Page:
The Stories We Tell Ourselves

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I can always tell when I’m about to do something completely out of my comfort zone—I complain that I’m too tired, I whine that I’m being taken unfair advantage of, and I creatively think of a thousand different ways I can get out of whatever it is that’s got me stirred up. I wish I wouldn’t travel down those ridiculous roads of anguish, but I do. And I wouldn’t be surprised if you did too. What’s so goofy about this situation is that I actually enjoy working outside my comfort zone once I get moving. But, boy oh boy, until I do, I’m a case and a half.

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Recently I was offered a new position at the theatre where I have worked off and on for the last fourteen years. It’s a dream promotion, and one which on a certain level I truly want. Yet it’s a BIG change from what I normally do, and one which does stir up some less than wonderful memories when in the past I’ve peripherally worked in this new arena. Oh, what to do!

Change gives us opportunity to experience our vulnerabilities. And without that challenge, we, quite frankly, do not grow. But change also drags up questions which most of us would prefer not to deal with. Wonder if I fail? Wonder if I can’t do it? Wonder if everyone will see I’m the loser I have so carefully hidden all these years? Wonder if I’ll merely create even more less than wonderful memories as a result of taking on this new adventure?

            My goodness! Just writing these questions out has made me wonder if I’ll get a good night’s sleep tonight.

            My internal Friend usually pops up about now and says such things as: Now, Gwen, when have you ever been disappointed by moving outside your comfort zone? Are you really all that uncomfortable with this new opportunity, or are you merely afraid? And, what exactly are you afraid of? I always thought of you as an Adventurer, not a Wallflower! You know, therapy talk!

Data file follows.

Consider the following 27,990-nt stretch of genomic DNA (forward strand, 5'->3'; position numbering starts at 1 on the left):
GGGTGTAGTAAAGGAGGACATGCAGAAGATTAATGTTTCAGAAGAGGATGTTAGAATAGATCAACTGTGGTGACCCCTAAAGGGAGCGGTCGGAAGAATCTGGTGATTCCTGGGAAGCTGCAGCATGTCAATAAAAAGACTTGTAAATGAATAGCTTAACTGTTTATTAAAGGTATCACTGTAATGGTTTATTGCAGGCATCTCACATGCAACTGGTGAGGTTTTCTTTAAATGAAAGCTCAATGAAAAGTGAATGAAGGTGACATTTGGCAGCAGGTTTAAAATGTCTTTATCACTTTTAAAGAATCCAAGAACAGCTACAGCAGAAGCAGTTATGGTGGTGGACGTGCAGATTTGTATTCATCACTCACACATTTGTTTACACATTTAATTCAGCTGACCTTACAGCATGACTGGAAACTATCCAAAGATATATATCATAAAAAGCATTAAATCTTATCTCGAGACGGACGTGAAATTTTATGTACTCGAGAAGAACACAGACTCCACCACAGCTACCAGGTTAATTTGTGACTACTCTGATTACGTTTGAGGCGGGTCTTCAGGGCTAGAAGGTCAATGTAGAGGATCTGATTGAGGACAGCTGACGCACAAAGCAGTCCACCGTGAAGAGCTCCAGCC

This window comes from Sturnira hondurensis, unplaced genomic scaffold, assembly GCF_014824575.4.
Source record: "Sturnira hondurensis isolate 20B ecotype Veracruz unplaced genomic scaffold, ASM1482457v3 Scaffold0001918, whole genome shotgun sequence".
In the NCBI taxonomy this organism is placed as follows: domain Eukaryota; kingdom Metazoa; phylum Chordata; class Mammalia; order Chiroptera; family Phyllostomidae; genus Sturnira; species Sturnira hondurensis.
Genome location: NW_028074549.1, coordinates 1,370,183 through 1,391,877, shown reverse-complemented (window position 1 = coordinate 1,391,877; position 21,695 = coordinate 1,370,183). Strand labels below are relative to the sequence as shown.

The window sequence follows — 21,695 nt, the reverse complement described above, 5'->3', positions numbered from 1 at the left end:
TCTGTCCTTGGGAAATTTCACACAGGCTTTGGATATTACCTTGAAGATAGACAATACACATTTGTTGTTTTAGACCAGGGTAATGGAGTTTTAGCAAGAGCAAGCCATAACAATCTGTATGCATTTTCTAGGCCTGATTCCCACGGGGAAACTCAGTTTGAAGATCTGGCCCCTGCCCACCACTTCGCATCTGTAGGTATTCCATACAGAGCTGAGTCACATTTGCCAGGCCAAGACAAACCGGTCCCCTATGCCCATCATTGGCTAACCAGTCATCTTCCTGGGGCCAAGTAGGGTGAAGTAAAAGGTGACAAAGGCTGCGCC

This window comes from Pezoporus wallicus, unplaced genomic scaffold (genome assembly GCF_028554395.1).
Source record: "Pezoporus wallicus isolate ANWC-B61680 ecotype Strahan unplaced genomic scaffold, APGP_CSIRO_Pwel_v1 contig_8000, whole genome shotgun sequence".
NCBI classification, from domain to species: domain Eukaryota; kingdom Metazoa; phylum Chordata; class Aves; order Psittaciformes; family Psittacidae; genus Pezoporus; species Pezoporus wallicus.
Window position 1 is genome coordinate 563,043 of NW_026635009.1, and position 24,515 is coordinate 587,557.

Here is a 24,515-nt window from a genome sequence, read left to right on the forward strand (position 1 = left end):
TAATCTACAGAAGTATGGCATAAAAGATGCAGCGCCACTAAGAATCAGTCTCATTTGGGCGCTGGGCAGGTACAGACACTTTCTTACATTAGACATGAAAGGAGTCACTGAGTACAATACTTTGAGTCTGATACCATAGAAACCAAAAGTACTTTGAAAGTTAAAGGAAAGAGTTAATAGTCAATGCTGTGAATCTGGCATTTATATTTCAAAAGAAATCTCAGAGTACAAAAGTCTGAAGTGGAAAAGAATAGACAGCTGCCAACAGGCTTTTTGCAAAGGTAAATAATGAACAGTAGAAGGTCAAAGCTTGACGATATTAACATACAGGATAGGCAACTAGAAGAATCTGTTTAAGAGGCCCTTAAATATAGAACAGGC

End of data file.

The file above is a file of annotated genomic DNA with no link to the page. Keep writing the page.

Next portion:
But you know what? It works. I’ve rarely been disappointed by moving in unfamiliar waters. And when I have, it really wasn’t all that bad. In fact, I’ve taken pride for sticking to the grind stone and getting the job done and done well. And I’m truly not all that fearful, either. I’ve jumped out of the tree more times than I can count, and it’s made my life all the richer for doing so. I am an Adventurer. It’s just that I have a habit of saying yes to too many adventures and ending up with too full of a plate.

            The learning here is to find the balance between being active and being too busy, to not be afraid to say no for the right reasons and yes for the ones which are, and to look for the joy in the unknown—even if it makes you temporarily miserable!

Gwen Overland